After a little bit of trial and error to get all the right escape sequences for text size, boldness, justification and cutting the paper after a print, I was able to get the spectrum to print name badges. I wrote a program that asks for your name and prints a “Hi, my name is…” badge on receipt paper.

If you have a spectrum with a centronics interface and a suitable printer, you can give the program a try! The code is on github in the form of a wav file recorded direct from the spectrum used here.

A word of caution if you do though, you might get carried away with yourself. When it’s as easy as just typing in a string and pressing enter, you’ll print lots of badges. I will leave you with these photos of the many badges I left around the space.

Have a great Christmas.

Dan.

A multimedia system fit for a hackspace

Being able to leave equipment permanently in place and attached to the walls or ceiling is a luxury we gained when we moved in to our new space. So naturally enough, when we had a projector and an amplifier system lying around doing nothing, it only made sense to give the space a proper multimedia setup.

Projector showing demo image

We put the projector on the ceiling a little while ago, but hadn’t really connected it up until we got the amp and speakers.

With a little bit of planning followed by shopping for the right cables, we now have a setup that should cater for most circumstances. Our projector can now take HDMI, VGA or Mini Displayport (or anything else you can convert to HDMI) with sound provided via a Cambridge audio A1 mk3 Stereo amplifier.

Cambridge audio amplifier and speakers

We can also cast audio to a Raspberry Pi using DLNA. The Pi is connected directly to the amp at the moment and so only does audio, but we plan to get an HDMI switch that will allow us to use the Pi for casting video to the projector without having to sacrifice the wired option.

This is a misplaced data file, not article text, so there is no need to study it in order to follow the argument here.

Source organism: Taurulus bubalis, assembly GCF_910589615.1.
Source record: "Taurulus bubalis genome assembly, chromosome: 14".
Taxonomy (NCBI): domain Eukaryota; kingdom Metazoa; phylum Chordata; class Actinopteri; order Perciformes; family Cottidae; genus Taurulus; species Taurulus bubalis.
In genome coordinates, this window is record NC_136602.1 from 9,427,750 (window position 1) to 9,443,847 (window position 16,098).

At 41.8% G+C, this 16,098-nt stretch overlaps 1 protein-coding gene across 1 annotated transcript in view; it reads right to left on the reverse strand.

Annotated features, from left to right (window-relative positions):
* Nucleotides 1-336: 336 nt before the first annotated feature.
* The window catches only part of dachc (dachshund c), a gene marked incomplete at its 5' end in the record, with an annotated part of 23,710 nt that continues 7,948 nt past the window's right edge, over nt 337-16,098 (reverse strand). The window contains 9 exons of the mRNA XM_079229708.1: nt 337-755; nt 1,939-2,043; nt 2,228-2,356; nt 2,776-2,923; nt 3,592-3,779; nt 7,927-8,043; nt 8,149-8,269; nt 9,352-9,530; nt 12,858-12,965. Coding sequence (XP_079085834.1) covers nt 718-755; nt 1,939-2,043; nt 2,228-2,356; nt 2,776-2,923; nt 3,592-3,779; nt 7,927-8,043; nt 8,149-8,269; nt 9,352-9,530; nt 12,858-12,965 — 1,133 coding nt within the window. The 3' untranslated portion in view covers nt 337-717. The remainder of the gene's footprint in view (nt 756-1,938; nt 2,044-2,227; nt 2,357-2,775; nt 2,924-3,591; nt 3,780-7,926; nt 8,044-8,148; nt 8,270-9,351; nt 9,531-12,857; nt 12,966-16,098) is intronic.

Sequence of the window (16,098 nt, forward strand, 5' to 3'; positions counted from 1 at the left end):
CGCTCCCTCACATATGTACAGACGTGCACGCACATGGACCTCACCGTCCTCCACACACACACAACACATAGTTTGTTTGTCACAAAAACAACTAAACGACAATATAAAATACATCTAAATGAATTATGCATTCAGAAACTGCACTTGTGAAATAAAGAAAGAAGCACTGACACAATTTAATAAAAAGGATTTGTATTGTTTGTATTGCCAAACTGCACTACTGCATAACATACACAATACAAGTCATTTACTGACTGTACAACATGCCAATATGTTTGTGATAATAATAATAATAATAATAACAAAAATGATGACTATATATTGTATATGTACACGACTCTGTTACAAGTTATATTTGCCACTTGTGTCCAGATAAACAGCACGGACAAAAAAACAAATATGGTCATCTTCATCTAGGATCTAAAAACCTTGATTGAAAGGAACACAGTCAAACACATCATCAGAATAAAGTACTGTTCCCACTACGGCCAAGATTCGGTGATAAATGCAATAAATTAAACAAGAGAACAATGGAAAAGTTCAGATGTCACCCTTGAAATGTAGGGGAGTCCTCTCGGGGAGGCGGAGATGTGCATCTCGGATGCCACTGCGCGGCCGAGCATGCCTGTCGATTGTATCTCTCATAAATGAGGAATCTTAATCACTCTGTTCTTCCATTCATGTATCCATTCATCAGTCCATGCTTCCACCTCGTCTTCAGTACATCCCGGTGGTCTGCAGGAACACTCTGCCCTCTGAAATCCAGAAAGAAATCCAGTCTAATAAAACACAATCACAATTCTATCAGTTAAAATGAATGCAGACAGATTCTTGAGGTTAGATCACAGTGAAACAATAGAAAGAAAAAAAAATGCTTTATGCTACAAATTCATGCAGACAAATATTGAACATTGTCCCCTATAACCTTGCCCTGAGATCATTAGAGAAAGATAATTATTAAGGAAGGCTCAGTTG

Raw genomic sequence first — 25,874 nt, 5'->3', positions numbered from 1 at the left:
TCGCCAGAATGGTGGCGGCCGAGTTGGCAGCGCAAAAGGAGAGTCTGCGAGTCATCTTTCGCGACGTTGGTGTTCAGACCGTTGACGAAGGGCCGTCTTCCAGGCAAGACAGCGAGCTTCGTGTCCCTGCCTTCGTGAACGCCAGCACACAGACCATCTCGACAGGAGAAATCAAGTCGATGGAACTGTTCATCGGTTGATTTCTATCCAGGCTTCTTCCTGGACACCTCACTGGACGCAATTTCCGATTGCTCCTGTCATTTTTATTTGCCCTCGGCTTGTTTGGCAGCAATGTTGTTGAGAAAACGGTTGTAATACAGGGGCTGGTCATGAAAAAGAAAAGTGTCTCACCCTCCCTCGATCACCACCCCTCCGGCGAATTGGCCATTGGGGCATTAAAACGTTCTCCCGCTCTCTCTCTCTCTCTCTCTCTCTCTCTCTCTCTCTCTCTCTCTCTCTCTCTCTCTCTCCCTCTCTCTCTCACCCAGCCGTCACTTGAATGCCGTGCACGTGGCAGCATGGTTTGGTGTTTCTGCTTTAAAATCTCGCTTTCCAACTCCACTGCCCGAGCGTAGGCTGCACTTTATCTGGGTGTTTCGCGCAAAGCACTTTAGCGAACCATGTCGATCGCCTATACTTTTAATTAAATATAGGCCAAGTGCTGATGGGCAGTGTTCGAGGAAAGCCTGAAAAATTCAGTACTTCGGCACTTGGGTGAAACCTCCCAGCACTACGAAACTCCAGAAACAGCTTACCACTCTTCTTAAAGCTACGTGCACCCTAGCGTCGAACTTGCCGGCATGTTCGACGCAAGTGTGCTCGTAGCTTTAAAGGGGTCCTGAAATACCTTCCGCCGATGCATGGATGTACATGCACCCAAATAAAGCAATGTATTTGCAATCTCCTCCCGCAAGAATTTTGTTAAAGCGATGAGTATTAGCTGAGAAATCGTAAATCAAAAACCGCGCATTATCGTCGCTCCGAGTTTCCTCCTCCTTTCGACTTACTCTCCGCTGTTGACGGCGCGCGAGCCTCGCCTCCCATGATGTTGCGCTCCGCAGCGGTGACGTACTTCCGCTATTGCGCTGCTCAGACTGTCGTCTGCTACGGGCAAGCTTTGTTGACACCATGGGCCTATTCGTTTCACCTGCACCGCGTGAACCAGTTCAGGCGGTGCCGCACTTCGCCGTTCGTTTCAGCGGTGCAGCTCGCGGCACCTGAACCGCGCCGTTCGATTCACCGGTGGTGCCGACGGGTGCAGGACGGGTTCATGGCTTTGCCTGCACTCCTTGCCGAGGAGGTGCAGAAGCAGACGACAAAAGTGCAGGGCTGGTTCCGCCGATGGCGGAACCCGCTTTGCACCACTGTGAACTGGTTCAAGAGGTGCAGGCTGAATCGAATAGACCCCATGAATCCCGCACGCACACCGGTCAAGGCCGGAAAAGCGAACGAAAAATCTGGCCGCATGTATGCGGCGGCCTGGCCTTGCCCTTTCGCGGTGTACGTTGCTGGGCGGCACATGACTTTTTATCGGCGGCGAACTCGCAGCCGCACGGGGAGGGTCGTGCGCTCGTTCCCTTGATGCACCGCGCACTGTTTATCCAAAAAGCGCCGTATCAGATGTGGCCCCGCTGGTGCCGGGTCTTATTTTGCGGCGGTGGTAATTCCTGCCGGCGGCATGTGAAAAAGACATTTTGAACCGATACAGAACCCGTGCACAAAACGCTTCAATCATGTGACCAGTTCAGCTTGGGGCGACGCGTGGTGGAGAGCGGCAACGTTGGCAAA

Raspberry Pi in case, connected to amp

This solution makes it easy to connect almost any device we need to the system. The long HDMI cable ends at a desk on the other side of the room that is convenient for placing a laptop for showing a video or presentation. As the HDMI cable carries both audio and video, this is the only cable we need going to the projector setup, where a converter box splits the HDMI out to VGA and a pair or RCA connectors for audio. Unfortunately the projector doesn’t have any digital inputs, so we had to go for VGA. The other input options are provided by a kit of converters.

HDMI converter boxVideo format converters

We still need to get the speakers mounted on the wall for a proper cinema experience.

The software for the DLNA was a little awkward, but we got it working in the end. The Pi is running GMediaRenderer, a DLNA renderer for GStreamer. This had to be compiled from source and took some fiddling before it worked how we wanted it. This was worth doing though as we were then able to customise how it looked in the client app. Our logo is on it! We can already cast sound from laptops too, pulseaudio-dlna can cast sound from your linux PC to any DLNA device on the network and it works great.